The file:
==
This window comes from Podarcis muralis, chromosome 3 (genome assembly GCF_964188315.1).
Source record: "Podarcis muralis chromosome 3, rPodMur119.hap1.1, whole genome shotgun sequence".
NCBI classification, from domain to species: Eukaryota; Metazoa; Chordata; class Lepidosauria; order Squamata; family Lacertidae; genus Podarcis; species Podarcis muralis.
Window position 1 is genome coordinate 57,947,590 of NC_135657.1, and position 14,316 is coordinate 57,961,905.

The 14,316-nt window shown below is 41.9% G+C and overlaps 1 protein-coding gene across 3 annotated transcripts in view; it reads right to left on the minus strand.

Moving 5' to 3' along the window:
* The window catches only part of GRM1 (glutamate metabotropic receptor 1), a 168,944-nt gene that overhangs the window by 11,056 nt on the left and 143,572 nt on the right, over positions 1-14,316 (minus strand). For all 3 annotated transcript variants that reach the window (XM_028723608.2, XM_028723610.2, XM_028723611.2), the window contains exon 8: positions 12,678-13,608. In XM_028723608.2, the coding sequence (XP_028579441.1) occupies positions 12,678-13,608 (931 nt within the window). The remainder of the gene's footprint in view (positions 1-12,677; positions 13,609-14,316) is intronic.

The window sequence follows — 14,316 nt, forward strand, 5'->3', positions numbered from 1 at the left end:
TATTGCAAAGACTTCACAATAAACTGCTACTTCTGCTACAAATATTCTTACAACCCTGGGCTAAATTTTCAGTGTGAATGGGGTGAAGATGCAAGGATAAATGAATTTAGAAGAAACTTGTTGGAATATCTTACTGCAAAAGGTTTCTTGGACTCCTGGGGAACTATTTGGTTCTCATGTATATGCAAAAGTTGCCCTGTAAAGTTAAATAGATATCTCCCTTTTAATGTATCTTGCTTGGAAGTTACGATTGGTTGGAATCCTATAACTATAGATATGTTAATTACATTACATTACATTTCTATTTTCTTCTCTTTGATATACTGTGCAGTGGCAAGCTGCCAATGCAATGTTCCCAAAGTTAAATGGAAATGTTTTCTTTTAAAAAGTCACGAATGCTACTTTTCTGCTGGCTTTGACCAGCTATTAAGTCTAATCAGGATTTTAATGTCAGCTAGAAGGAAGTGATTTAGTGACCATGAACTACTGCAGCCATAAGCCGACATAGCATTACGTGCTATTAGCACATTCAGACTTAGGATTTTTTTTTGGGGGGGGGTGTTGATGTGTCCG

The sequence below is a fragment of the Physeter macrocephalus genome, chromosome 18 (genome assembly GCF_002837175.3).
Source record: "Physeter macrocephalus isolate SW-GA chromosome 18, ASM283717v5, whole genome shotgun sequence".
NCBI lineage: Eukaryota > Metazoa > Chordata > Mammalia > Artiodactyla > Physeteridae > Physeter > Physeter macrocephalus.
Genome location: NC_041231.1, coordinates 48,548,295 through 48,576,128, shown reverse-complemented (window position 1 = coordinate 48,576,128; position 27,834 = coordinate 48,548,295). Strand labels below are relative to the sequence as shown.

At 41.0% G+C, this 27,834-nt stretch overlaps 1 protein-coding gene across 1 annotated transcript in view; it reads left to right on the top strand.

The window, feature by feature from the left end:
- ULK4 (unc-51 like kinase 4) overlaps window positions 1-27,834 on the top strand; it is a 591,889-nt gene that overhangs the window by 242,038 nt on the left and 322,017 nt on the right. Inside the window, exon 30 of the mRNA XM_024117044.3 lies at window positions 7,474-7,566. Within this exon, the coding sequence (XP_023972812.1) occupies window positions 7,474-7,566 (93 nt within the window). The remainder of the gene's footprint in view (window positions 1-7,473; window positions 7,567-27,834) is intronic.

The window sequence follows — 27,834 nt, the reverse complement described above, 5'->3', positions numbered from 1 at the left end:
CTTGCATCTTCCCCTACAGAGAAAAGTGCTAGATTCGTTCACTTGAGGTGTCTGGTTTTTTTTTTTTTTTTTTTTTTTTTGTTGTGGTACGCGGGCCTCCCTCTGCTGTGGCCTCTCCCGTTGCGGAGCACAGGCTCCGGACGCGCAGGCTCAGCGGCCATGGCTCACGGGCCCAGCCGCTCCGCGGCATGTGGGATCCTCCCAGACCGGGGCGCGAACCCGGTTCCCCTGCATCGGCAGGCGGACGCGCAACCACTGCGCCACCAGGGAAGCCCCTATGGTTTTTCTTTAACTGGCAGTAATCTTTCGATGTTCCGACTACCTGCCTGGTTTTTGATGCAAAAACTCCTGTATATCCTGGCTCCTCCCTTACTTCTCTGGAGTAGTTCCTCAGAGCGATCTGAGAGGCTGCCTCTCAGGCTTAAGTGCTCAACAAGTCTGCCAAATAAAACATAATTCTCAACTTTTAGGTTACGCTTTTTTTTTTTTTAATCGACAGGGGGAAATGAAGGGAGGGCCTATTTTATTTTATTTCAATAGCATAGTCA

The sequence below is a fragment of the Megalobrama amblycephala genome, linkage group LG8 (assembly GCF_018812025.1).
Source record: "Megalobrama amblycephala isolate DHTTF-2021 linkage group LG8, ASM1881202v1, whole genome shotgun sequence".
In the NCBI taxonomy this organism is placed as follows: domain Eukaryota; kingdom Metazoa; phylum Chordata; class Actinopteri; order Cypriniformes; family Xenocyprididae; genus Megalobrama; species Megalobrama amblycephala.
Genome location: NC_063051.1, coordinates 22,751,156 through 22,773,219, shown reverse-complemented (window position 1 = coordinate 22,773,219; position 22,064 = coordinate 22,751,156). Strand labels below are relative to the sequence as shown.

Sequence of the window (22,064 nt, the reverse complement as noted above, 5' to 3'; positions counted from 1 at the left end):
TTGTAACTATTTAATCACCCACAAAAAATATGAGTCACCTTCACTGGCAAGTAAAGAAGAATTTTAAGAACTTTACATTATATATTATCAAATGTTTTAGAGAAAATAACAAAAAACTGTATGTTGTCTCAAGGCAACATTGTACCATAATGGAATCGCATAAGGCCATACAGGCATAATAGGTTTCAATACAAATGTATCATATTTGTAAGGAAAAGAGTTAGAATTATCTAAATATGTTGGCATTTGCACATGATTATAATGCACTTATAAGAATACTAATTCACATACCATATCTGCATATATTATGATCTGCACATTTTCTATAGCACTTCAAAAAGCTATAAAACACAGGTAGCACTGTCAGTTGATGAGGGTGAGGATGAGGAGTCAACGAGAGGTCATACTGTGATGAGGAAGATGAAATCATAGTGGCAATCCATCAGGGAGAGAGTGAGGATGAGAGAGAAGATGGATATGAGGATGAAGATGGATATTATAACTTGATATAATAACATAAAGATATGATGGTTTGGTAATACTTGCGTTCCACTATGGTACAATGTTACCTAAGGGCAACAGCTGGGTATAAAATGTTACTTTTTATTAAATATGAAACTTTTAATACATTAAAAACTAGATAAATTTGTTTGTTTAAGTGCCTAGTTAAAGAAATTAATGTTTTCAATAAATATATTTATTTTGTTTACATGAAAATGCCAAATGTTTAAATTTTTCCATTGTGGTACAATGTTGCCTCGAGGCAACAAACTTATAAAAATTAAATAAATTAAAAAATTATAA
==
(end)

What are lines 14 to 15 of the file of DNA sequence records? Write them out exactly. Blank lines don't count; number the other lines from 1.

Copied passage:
At 41.0% G+C, this 27,834-nt stretch overlaps 1 protein-coding gene across 1 annotated transcript in view; it reads left to right on the top strand.

The window, feature by feature from the left end: